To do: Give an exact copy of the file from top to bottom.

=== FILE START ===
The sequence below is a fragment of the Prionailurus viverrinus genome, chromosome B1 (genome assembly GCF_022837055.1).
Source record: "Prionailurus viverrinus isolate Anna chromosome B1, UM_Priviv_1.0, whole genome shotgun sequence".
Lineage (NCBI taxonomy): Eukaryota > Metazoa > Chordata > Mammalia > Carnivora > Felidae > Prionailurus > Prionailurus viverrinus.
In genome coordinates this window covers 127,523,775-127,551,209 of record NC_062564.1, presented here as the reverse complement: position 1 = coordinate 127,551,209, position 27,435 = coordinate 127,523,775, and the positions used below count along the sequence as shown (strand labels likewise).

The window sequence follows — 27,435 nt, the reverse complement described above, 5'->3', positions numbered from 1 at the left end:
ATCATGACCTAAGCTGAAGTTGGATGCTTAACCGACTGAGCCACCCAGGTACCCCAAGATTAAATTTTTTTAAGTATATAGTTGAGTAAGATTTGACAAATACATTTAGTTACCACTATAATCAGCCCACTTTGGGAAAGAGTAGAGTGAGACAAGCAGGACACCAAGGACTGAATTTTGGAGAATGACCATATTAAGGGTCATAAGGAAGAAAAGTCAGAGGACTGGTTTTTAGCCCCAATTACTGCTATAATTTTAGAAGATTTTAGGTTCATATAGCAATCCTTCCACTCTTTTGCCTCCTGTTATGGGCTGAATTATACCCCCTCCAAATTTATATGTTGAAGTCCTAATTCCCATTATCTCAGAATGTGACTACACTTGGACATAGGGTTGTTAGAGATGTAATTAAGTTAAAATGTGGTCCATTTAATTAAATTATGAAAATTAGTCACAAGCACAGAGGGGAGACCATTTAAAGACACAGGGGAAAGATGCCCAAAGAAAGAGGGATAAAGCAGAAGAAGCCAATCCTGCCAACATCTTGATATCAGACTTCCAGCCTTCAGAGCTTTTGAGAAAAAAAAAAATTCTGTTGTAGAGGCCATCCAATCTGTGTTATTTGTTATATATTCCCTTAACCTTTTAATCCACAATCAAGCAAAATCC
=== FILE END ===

The sequence below is a fragment of the Prionailurus viverrinus genome, chromosome B1 (genome assembly GCF_022837055.1).
Source record: "Prionailurus viverrinus isolate Anna chromosome B1, UM_Priviv_1.0, whole genome shotgun sequence".
Lineage (NCBI taxonomy): Eukaryota > Metazoa > Chordata > Mammalia > Carnivora > Felidae > Prionailurus > Prionailurus viverrinus.
In genome coordinates this window covers 127,523,775-127,551,209 of record NC_062564.1, presented here as the reverse complement: position 1 = coordinate 127,551,209, position 27,435 = coordinate 127,523,775, and the positions used below count along the sequence as shown (strand labels likewise).

The window sequence follows — 27,435 nt, the reverse complement described above, 5'->3', positions numbered from 1 at the left end:
ATCATGACCTAAGCTGAAGTTGGATGCTTAACCGACTGAGCCACCCAGGTACCCCAAGATTAAATTTTTTTAAGTATATAGTTGAGTAAGATTTGACAAATACATTTAGTTACCACTATAATCAGCCCACTTTGGGAAAGAGTAGAGTGAGACAAGCAGGACACCAAGGACTGAATTTTGGAGAATGACCATATTAAGGGTCATAAGGAAGAAAAGTCAGAGGACTGGTTTTTAGCCCCAATTACTGCTATAATTTTAGAAGATTTTAGGTTCATATAGCAATCCTTCCACTCTTTTGCCTCCTGTTATGGGCTGAATTATACCCCCTCCAAATTTATATGTTGAAGTCCTAATTCCCATTATCTCAGAATGTGACTACACTTGGACATAGGGTTGTTAGAGATGTAATTAAGTTAAAATGTGGTCCATTTAATTAAATTATGAAAATTAGTCACAAGCACAGAGGGGAGACCATTTAAAGACACAGGGGAAAGATGCCCAAAGAAAGAGGGATAAAGCAGAAGAAGCCAATCCTGCCAACATCTTGATATCAGACTTCCAGCCTTCAGAGCTTTTGAGAAAAAAAAAAATTCTGTTGTAGAGGCCATCCAATCTGTGTTATTTGTTATATATTCCCTTAACCTTTTAATCCACAATCAAGCAAAATCC